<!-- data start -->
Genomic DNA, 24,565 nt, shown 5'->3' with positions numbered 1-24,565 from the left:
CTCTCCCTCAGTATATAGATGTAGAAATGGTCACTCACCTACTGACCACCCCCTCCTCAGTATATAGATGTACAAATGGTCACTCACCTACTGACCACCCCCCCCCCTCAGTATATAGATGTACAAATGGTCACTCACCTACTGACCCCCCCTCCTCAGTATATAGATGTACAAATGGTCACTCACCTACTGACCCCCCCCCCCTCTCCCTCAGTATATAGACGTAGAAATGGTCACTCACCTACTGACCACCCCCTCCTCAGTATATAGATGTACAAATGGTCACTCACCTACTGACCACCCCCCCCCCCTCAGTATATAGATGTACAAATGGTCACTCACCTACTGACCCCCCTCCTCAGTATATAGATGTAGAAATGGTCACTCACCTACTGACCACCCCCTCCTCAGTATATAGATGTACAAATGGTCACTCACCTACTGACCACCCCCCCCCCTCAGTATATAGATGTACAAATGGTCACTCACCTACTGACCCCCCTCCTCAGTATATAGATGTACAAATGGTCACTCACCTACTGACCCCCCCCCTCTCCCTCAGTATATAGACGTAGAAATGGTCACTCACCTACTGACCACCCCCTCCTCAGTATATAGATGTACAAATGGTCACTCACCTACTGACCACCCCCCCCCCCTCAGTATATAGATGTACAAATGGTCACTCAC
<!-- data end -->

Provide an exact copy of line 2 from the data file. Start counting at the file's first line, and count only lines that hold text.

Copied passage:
CTCTCCCTCAGTATATAGATGTAGAAATGGTCACTCACCTACTGACCACCCCCTCCTCAGTATATAGATGTACAAATGGTCACTCACCTACTGACCACCCCCCCCCCTCAGTATATAGATGTACAAATGGTCACTCACCTACTGACCCCCCCTCCTCAGTATATAGATGTACAAATGGTCACTCACCTACTGACCCCCCCCCCCTCTCCCTCAGTATATAGACGTAGAAATGGTCACTCACCTACTGACCACCCCCTCCTCAGTATATAGATGTACAAATGGTCACTCACCTACTGACCACCCCCCCCCCCTCAGTATATAGATGTACAAATGGTCACTCACCTACTGACCCCCCTCCTCAGTATATAGATGTAGAAATGGTCACTCACCTACTGACCACCCCCTCCTCAGTATATAGATGTACAAATGGTCACTCACCTACTGACCACCCCCCCCCCTCAGTATATAGATGTACAAATGGTCACTCACCTACTGACCCCCCTCCTCAGTATATAGATGTACAAATGGTCACTCACCTACTGACCCCCCCCCTCTCCCTCAGTATATAGACGTAGAAATGGTCACTCACCTACTGACCACCCCCTCCTCAGTATATAGATGTACAAATGGTCACTCACCTACTGACCACCCCCCCCCCCTCAGTATATAGATGTACAAATGGTCACTCAC